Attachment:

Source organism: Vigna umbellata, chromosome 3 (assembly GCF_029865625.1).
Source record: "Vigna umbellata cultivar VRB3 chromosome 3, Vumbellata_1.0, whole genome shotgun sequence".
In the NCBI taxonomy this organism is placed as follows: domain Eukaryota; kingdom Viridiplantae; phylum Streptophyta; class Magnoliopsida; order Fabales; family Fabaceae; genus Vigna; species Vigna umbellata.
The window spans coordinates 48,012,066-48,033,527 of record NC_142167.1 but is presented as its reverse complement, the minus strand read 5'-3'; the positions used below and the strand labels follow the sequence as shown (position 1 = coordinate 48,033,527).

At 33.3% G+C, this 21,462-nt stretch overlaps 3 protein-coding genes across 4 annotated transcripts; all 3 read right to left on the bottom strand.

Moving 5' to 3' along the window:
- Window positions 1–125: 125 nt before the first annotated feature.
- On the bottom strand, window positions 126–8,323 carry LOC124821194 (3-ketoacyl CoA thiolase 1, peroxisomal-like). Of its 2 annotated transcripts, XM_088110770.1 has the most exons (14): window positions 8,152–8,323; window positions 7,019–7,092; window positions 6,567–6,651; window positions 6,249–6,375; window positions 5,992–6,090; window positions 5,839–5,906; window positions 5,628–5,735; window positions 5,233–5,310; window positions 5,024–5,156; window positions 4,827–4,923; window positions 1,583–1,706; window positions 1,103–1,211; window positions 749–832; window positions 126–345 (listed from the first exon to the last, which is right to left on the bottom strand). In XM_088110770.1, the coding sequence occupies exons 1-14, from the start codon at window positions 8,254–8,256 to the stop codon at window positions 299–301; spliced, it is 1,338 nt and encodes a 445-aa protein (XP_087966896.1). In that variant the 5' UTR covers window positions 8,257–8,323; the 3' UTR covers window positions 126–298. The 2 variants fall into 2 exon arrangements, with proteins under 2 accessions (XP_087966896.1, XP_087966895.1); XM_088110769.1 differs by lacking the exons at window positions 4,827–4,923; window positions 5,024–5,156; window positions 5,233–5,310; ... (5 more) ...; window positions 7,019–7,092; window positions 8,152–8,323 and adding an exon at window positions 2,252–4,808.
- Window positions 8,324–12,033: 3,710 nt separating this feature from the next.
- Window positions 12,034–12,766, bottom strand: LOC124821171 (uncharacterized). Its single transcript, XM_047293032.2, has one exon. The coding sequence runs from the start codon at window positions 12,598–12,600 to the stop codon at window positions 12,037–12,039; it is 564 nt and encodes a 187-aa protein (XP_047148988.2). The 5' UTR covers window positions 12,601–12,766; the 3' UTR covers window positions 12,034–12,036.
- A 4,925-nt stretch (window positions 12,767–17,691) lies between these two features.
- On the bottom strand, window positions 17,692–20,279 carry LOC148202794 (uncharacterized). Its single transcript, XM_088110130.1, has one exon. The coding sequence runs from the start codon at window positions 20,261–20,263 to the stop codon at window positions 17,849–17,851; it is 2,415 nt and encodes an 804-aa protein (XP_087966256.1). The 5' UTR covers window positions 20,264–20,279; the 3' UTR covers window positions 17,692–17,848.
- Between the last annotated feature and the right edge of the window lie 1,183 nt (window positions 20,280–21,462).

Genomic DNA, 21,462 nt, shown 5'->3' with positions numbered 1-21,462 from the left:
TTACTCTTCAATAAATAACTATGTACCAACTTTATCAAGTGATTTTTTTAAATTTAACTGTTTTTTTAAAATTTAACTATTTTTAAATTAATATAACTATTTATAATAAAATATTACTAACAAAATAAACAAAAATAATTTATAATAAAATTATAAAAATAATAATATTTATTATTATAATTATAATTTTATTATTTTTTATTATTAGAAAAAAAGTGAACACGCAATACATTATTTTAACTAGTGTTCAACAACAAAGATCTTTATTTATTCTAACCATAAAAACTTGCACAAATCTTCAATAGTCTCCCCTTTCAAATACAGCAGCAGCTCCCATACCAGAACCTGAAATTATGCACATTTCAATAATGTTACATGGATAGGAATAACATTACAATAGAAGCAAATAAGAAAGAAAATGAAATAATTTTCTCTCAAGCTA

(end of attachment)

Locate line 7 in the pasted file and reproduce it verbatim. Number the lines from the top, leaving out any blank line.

- Window positions 1–125: 125 nt before the first annotated feature.